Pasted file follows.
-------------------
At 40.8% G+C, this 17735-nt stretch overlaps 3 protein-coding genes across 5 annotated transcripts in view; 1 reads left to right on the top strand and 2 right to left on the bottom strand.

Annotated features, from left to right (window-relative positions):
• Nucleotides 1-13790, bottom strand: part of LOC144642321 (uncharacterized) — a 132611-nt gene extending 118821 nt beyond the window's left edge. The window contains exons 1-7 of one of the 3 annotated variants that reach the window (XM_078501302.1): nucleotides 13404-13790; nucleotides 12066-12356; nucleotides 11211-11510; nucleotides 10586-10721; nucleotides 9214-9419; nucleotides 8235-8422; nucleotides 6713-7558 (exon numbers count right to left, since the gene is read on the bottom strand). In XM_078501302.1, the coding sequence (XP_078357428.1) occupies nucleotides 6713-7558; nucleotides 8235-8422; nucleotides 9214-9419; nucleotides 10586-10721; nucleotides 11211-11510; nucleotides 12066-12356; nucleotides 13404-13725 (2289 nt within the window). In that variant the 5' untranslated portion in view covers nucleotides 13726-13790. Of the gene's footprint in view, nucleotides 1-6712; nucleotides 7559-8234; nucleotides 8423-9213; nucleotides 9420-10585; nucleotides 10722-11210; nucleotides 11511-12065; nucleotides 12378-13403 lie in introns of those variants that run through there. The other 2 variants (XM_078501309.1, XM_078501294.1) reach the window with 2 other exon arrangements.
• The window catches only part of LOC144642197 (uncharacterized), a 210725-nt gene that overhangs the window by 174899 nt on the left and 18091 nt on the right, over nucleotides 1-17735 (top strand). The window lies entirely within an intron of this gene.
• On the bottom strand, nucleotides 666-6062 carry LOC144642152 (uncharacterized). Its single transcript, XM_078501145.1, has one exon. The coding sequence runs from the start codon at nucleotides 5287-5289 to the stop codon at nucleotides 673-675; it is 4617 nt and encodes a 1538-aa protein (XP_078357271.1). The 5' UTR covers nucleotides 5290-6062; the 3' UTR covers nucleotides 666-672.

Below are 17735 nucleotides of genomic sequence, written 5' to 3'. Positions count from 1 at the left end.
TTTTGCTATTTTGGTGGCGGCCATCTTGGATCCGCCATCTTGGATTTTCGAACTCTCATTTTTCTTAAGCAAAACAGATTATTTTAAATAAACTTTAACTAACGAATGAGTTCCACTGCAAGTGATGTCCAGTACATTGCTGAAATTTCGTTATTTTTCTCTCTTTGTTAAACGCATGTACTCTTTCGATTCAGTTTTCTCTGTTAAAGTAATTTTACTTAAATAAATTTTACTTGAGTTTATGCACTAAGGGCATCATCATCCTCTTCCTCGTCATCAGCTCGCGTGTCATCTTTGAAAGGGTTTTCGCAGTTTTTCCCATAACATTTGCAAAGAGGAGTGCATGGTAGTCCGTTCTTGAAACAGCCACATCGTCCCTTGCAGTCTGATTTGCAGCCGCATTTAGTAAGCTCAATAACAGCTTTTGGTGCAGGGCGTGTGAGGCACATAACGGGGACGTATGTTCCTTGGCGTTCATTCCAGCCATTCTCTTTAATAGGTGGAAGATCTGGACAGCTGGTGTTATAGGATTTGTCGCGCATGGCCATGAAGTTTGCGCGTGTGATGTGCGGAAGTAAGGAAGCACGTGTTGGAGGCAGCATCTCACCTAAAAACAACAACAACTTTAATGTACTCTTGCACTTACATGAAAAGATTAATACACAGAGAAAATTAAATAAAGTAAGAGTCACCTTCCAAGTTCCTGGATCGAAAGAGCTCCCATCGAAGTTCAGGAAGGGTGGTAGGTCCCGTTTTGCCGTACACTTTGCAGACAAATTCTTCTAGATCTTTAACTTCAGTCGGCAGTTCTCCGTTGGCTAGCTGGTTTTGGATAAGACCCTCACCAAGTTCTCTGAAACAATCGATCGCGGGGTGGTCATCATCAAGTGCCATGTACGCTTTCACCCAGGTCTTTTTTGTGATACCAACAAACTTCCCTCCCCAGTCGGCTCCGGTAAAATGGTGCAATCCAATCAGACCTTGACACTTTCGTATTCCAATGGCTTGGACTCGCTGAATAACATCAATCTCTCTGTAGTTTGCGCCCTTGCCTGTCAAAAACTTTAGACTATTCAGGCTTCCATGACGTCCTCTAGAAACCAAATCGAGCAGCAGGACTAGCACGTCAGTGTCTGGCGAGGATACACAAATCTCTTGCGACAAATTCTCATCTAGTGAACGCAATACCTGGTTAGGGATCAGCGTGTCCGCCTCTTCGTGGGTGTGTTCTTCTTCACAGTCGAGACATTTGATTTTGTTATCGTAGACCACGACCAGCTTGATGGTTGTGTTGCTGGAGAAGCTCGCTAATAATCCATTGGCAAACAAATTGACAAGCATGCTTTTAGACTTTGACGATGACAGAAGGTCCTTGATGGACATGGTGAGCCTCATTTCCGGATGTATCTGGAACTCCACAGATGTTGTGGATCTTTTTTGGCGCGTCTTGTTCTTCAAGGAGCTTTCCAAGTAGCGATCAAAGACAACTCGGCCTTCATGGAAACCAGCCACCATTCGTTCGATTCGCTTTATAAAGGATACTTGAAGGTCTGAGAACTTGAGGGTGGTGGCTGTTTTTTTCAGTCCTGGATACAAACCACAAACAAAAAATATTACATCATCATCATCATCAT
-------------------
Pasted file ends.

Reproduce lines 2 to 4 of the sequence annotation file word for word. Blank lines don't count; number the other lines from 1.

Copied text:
Annotated features, from left to right (window-relative positions):
• Nucleotides 1-13790, bottom strand: part of LOC144642321 (uncharacterized) — a 132611-nt gene extending 118821 nt beyond the window's left edge. The window contains exons 1-7 of one of the 3 annotated variants that reach the window (XM_078501302.1): nucleotides 13404-13790; nucleotides 12066-12356; nucleotides 11211-11510; nucleotides 10586-10721; nucleotides 9214-9419; nucleotides 8235-8422; nucleotides 6713-7558 (exon numbers count right to left, since the gene is read on the bottom strand). In XM_078501302.1, the coding sequence (XP_078357428.1) occupies nucleotides 6713-7558; nucleotides 8235-8422; nucleotides 9214-9419; nucleotides 10586-10721; nucleotides 11211-11510; nucleotides 12066-12356; nucleotides 13404-13725 (2289 nt within the window). In that variant the 5' untranslated portion in view covers nucleotides 13726-13790. Of the gene's footprint in view, nucleotides 1-6712; nucleotides 7559-8234; nucleotides 8423-9213; nucleotides 9420-10585; nucleotides 10722-11210; nucleotides 11511-12065; nucleotides 12378-13403 lie in introns of those variants that run through there. The other 2 variants (XM_078501309.1, XM_078501294.1) reach the window with 2 other exon arrangements.
• The window catches only part of LOC144642197 (uncharacterized), a 210725-nt gene that overhangs the window by 174899 nt on the left and 18091 nt on the right, over nucleotides 1-17735 (top strand). The window lies entirely within an intron of this gene.